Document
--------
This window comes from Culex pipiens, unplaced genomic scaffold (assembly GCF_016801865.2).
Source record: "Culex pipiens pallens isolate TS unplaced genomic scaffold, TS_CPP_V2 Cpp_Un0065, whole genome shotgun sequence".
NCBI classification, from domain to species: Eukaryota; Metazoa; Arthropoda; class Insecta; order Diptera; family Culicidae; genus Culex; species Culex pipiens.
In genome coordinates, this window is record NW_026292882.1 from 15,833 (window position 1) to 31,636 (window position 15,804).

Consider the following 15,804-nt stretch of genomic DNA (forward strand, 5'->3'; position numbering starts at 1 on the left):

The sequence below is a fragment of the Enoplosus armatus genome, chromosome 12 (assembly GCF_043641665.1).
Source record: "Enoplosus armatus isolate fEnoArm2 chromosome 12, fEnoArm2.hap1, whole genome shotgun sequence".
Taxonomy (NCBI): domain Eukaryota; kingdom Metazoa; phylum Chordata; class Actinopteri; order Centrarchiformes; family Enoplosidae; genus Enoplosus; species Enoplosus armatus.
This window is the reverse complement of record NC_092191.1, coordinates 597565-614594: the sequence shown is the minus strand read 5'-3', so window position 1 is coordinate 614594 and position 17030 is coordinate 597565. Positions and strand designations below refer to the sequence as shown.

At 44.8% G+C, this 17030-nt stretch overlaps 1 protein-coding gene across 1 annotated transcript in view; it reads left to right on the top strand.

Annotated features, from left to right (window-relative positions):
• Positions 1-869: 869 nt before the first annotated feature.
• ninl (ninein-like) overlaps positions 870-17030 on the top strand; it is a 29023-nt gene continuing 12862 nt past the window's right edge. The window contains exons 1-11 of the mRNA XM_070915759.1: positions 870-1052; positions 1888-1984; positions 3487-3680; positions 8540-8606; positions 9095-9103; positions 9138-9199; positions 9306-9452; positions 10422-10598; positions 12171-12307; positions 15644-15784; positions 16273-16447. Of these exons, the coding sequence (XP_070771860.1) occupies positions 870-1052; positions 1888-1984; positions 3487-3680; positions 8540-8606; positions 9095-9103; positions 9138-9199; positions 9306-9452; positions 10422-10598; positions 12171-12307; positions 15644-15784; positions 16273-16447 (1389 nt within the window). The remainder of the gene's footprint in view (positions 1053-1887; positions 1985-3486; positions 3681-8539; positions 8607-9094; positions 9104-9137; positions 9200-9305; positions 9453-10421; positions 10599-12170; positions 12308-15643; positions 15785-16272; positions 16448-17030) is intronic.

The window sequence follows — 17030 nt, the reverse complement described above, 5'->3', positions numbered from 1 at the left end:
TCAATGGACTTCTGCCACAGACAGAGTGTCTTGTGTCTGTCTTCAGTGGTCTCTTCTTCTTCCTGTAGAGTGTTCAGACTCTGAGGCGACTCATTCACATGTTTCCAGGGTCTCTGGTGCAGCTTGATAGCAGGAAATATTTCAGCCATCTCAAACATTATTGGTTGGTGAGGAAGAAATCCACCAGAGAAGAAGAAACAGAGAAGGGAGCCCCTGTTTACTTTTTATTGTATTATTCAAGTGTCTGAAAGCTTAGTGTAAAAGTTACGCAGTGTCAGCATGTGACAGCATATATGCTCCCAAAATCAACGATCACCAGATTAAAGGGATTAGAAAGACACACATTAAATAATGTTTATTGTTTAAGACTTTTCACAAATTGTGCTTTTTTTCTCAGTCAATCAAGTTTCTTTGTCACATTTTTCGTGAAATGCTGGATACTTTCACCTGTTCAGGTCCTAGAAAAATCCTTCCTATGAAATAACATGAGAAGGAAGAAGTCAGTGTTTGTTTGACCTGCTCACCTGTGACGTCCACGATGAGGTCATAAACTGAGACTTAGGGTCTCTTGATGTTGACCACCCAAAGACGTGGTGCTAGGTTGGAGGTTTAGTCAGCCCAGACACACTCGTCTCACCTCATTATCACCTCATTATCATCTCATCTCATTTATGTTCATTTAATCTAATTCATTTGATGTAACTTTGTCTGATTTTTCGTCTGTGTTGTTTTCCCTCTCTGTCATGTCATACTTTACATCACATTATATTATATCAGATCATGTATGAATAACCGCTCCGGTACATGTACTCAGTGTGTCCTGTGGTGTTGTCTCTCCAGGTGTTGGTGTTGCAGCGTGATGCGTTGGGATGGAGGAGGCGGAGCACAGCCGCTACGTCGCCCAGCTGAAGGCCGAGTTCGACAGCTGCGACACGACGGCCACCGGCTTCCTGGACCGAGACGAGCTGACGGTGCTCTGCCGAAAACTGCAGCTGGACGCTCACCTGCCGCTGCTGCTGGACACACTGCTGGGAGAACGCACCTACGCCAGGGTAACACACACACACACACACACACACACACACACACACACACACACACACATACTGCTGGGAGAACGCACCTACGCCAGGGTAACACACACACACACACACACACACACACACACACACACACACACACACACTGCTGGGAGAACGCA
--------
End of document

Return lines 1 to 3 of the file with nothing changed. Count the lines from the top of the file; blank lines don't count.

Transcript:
This window comes from Culex pipiens, unplaced genomic scaffold (assembly GCF_016801865.2).
Source record: "Culex pipiens pallens isolate TS unplaced genomic scaffold, TS_CPP_V2 Cpp_Un0065, whole genome shotgun sequence".
NCBI classification, from domain to species: Eukaryota; Metazoa; Arthropoda; class Insecta; order Diptera; family Culicidae; genus Culex; species Culex pipiens.